Which means for our asset as example:
  • The historical 30 days volatility over 5 years of Kraft Heinz is %, which is lower, thus better compared to the benchmark SPY (18.7%) in the same period.
  • During the last 3 years, the volatility is 35.4%, which is larger, thus worse than the value of 21.5% from the benchmark.

DownVol:

'Downside risk is the financial risk associated with losses. That is, it is the risk of the actual return being below the expected return, or the uncertainty about the magnitude of that difference. Risk measures typically quantify the downside risk, whereas the standard deviation (an example of a deviation risk measure) measures both the upside and downside risk. Specifically, downside risk in our definition is the semi-deviation, that is the standard deviation of all negative returns.'

Which means for our asset as example:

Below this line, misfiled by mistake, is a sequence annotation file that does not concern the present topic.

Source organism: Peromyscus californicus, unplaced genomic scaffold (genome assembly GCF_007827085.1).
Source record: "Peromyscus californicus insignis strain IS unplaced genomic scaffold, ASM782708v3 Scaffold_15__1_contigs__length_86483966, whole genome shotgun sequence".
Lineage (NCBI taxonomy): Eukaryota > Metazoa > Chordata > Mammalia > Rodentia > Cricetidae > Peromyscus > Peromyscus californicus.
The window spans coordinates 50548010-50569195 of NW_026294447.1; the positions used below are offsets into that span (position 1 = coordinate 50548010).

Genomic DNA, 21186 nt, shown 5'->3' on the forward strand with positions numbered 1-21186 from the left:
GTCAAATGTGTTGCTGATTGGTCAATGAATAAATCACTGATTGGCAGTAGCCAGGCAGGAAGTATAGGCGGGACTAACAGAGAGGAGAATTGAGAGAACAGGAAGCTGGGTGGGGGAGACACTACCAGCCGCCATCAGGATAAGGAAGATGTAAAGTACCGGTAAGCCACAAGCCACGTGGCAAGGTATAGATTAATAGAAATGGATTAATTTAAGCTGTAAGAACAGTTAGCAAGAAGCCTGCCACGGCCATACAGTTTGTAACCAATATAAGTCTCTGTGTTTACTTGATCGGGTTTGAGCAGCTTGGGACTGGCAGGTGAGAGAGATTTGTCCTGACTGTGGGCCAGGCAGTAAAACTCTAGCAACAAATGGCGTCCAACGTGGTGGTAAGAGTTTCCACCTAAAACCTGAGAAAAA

• Compared with the benchmark SPY (13.6%) in the period of the last 5 years, the downside volatility of % of Kraft Heinz is lower, thus better.
  • Compared with SPY (15.7%) in the period of the last 3 years, the downside risk of 27% is greater, thus worse.

Sharpe:

'The Sharpe ratio was developed by Nobel laureate William F. Sharpe, and is used to help investors understand the return of an investment compared to its risk. The ratio is the average return earned in excess of the risk-free rate per unit of volatility or total risk. Subtracting the risk-free rate from the mean return allows an investor to better isolate the profits associated with risk-taking activities. One intuition of this calculation is that a portfolio engaging in 'zero risk' investments, such as the purchase of U.S. Treasury bills (for which the expected return is the risk-free rate), has a Sharpe ratio of exactly zero. Generally, the greater the value of the Sharpe ratio, the more attractive the risk-adjusted return.'

Applying this definition to our asset in some examples:
  • The Sharpe Ratio over 5 years of Kraft Heinz is , which is lower, thus worse compared to the benchmark SPY (0.37) in the same period.
  • Looking at ratio of return and volatility (Sharpe) in of -0.86 in the period of the last 3 years, we see it is relatively lower, thus worse in comparison to SPY (0.35).

Sortino: